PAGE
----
STATE HOUSE, BOSTON — Senate President Karen Spilka, at the starting gate of her first full term leading the upper chamber, put her imprint on the Senate's power structure on Thursday by unveiling her own team that includes Westport Democrat Michael Rodrigues as the chair of the powerful budget-writing committee.

Rodrigues, 59, who led the investigation last session into the conduct of former Senate President Stanley Rosenberg as chair of the Ethics Committee, will step into one of the most prominent positions on Beacon Hill.

With responsibility for not just writing the annual state budget but also influencing almost every major piece of legislation to move through the Senate, the Ways and Means chairmanship has also often been a springboard in the past to the presidency itself.

Spilka first took over as president in late July in the waning days of formal sessions for the year and opted against reshuffling the ranks of leadership and committee chairs. Elected in January to her first full term, the Ashland Democrat had the chance at the start of the session to put her own people in positions of leadership.

Sen. Cynthia Creem of Newton will remain on as majority leader, while Spilka put Sen. William Brownsberger in the third-ranking position as president pro tempore, displacing Sen. Marc Pacheco.

Sen. Joan Lovely, who was vice chair of Ways and Means under Spilka last session and ran that committee without the chair title when Spilka ascended to the presidency, was elevated to assistant majority leader and chair of the Rules Committee.

Brownsberger will also chair the Redistricting Committee as lawmakers look ahead to the decennial census.

Rodrigues will be paired with a new chairman of Ways and Means in the House this session as well. House Speaker Robert DeLeo will announce his pick for that post later Thursday.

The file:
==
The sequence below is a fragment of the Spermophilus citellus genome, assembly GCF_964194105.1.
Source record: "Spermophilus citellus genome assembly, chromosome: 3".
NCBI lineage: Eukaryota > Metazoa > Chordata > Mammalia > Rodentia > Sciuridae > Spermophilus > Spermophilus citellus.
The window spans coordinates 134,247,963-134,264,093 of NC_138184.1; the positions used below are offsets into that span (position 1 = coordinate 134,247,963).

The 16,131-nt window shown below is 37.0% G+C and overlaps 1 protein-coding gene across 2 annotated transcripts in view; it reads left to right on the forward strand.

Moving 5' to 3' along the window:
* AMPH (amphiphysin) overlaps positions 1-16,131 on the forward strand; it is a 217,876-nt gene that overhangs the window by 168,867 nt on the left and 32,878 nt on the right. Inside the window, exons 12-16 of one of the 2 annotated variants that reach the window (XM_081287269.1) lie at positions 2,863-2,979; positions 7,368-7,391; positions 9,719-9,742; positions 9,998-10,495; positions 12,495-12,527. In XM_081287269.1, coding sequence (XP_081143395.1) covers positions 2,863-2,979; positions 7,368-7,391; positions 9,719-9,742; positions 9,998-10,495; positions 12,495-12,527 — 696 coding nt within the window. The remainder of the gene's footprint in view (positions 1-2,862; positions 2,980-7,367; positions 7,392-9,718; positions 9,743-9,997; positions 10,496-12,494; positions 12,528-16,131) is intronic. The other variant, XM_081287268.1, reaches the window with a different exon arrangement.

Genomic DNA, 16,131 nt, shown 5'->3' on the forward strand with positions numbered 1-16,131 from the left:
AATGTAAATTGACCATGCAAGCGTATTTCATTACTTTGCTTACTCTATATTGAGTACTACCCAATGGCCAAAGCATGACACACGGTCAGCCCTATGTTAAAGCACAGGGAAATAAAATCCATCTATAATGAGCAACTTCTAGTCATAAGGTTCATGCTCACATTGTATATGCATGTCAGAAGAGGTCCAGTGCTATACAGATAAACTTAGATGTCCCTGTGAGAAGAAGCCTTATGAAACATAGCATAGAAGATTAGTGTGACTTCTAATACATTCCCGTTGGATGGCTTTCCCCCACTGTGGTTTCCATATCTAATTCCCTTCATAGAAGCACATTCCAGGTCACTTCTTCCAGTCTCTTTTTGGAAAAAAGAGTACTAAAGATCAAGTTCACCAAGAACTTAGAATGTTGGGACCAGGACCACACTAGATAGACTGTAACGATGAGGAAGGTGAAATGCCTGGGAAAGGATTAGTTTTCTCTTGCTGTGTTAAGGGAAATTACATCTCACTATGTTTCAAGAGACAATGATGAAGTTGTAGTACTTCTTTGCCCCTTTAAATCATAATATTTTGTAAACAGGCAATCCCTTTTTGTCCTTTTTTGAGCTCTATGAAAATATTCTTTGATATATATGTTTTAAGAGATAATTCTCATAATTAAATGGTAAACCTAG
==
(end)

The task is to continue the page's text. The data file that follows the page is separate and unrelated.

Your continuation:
Last session as chair of the Ethics Committee, Rodrigues led the Senate's probe into the Rosenberg and whether, as president, he had done enough to shield members and staff from the abusive behavior of his husband Bryon Hefner. The committee's final report, produced by an outside law firm hired and guided by the Ethics Committee, led to Rosenberg's ultimate resignation from the Senate.

First elected to serve on Beacon Hill in 1995, Rodrigues spent 15 years in the House before being elected in 2010 to represent the Senate's 1st Bristol and Plymouth District. A Westport native, he has a degree in accounting and took over his family's flooring business 10 years ago.

He grew up working for his father at ABC Flooring, starting at age 12. His dad paid him $5 a day, which in 1971 meant "I was loaded," the senator told the News Service in a previous interview. Having an old-school Portuguese dad meant the $25 a week went right into the Westport Credit Union savings account, he said. Besides his pay, he said, he received family-business lessons as well: "Like, when you're working, you're spending your time earning, not spending."

Rodrigues is a centrist Democrat who, after joining the House, aligned with a conservative faction to elevate Thomas Finneran to the speakership.

--Matt Murphy, State House News Service

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